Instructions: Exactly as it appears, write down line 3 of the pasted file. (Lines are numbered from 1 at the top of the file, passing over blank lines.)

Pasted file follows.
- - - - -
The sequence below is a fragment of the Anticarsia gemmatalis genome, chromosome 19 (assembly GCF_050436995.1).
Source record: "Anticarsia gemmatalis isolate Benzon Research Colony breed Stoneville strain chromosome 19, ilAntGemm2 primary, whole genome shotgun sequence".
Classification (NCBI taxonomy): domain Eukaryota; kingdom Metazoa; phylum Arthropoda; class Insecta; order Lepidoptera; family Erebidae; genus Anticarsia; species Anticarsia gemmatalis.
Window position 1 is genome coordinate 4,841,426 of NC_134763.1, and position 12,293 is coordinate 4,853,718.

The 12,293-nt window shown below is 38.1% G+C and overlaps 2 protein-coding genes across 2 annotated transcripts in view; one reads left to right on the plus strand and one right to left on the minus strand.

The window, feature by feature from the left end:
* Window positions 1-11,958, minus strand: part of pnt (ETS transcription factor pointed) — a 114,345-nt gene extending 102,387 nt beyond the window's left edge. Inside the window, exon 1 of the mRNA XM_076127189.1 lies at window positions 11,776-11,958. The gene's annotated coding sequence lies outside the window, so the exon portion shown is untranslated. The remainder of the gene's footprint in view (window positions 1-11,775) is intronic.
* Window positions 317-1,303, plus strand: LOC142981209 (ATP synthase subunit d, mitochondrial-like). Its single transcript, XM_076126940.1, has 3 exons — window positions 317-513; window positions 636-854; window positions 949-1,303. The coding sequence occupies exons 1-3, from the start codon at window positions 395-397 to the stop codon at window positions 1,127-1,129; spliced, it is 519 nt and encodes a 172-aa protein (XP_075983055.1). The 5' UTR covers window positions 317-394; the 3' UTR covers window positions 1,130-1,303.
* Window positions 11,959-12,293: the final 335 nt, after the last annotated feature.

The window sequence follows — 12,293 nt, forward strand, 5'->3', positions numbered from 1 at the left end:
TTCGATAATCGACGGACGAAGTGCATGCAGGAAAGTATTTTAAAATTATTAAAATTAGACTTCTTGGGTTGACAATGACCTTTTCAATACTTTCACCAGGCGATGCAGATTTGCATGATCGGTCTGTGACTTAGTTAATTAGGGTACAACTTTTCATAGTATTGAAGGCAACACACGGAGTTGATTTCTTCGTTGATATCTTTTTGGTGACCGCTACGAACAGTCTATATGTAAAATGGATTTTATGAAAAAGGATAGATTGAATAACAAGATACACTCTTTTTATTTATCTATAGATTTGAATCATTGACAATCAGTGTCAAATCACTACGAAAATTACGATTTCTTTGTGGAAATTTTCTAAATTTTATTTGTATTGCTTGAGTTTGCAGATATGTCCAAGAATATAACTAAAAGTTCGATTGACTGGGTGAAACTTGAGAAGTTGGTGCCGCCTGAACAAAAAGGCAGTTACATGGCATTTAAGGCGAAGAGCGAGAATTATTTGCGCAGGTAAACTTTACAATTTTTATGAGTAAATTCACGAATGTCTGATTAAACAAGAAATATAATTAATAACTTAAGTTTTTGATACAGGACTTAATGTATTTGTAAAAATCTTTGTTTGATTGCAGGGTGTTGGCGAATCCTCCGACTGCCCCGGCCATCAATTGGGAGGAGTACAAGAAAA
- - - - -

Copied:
Classification (NCBI taxonomy): domain Eukaryota; kingdom Metazoa; phylum Arthropoda; class Insecta; order Lepidoptera; family Erebidae; genus Anticarsia; species Anticarsia gemmatalis.